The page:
SpaceX congratulates Boeing, ULA on 1st crewed Starliner launch

SpaceX congratulates Boeing, ULA on 1st crewed Starliner launch

a white rocket launches into a blue sky



A United Launch Alliance Atlas V rocket carrying Boeing’s Starliner Crew Flight Test (CFT) for NASA’s Commercial Crew Program lifts off from Space Launch Complex-41 on June 5, 2024.
(Image credit: United Launch Alliance)

SpaceX bigwigs celebrated the arrival of a new American capsule on the human-spaceflight scene today (June 5).

That spacecraft is Boeing’s Starliner, which is carrying NASA astronauts Butch Wilmore and Suni Williams toward the International Space Station (ISS) after launching this morning atop a United Launch Alliance (ULA) Atlas V rocket.

“Congratulations on a successful launch!” SpaceX founder and CEO Elon Musk said via X today.

SpaceX’s president and chief operating officer, Gwynne Shotwell, shared similar, slightly more verbose sentiments in an X post of her own: “Congratulations to @NASA, @BoeingSpace and @ULAlaunch on this morning’s launch to the @space_station, and Godspeed to Butch, Suni and Starliner on your flight!”

Related: Boeing Starliner 1st astronaut flight: Live updates

Congratulations on a successful launch! https://t.co/DiwBo6LheWJune 5, 2024

Starliner is scheduled to reach the ISS tomorrow (June 6) around 12:15 p.m. EDT (1615 GMT). You can watch that milestone here on Space.com, courtesy of NASA.

The capsule, Wilmore and Williams will remain at the orbiting lab for about a week, then head back home to Earth to wrap up the mission, which is known as Crew Flight Test (CFT). If all goes well, Starliner will be certified to fly six-month astronaut missions to and from the ISS for NASA — something SpaceX already does.

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Boeing and SpaceX both got multibillion-dollar contracts from NASA’s Commercial Crew Program back in 2014 to provide this astronaut-ferrying service. SpaceX launched its version of CFT, known as Demo-2, in May 2020 and is now in the middle of its eighth operational, long-duration crewed mission for the agency.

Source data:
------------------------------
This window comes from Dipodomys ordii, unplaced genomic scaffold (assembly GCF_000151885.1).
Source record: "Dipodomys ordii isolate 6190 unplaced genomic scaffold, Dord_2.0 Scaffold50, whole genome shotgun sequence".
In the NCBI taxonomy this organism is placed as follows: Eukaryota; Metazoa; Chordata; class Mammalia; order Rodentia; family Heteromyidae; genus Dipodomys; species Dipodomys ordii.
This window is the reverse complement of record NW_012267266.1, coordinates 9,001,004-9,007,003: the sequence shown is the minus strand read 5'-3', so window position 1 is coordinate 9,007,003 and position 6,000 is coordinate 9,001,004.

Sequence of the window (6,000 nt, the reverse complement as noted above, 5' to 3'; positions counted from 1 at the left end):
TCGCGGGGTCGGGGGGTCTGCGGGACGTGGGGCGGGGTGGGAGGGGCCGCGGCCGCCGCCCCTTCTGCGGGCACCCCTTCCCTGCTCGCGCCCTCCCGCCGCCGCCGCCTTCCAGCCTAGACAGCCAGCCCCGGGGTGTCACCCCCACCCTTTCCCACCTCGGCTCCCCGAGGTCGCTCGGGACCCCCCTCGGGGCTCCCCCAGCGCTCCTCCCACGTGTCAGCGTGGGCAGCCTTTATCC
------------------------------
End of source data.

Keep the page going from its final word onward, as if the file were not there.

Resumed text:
Starliner’s road has been far bumpier. The capsule failed to meet up with the ISS on its first uncrewed test flight back in December 2019, for example. And issues with the capsule’s parachute system and wiring (much of which was wrapped in flammable tape) caused further delays.

It’s easy to frame the SpaceX-Boeing situation as a race — one that Musk’s company is winning handily. But NASA doesn’t see things that way, according to agency chief Bill Nelson.

“When we expand our fleet of spacecraft, what we’re doing is expanding our reach to the stars,” Nelson said in a postlaunch news conference today. “So this is a special moment. It’s another one of those great markers in history.”

Boeing representatives also downplayed the competition angle, sending positive vibes back in SpaceX’s direction.

“We don’t see it as a competition,” Mark Nappi, vice president and program manager of Boeing’s Commercial Crew Program, said during today’s news conference. “I sit on my front porch and I watch every SpaceX mission, and I root for them, too. This is something that’s great for the entire country.”

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Michael Wall is a Senior Space Writer with Space.com and joined the team in 2010. He primarily covers exoplanets, spaceflight and military space, but has been known to dabble in the space art beat. His book about the search for alien life, “Out There,” was published on Nov. 13, 2018. Before becoming a science writer, Michael worked as a herpetologist and wildlife biologist. He has a Ph.D. in evolutionary biology from the University of Sydney, Australia, a bachelor’s degree from the University of Arizona, and a graduate certificate in science writing from the University of California, Santa Cruz. To find out what his latest project is, you can follow Michael on Twitter.

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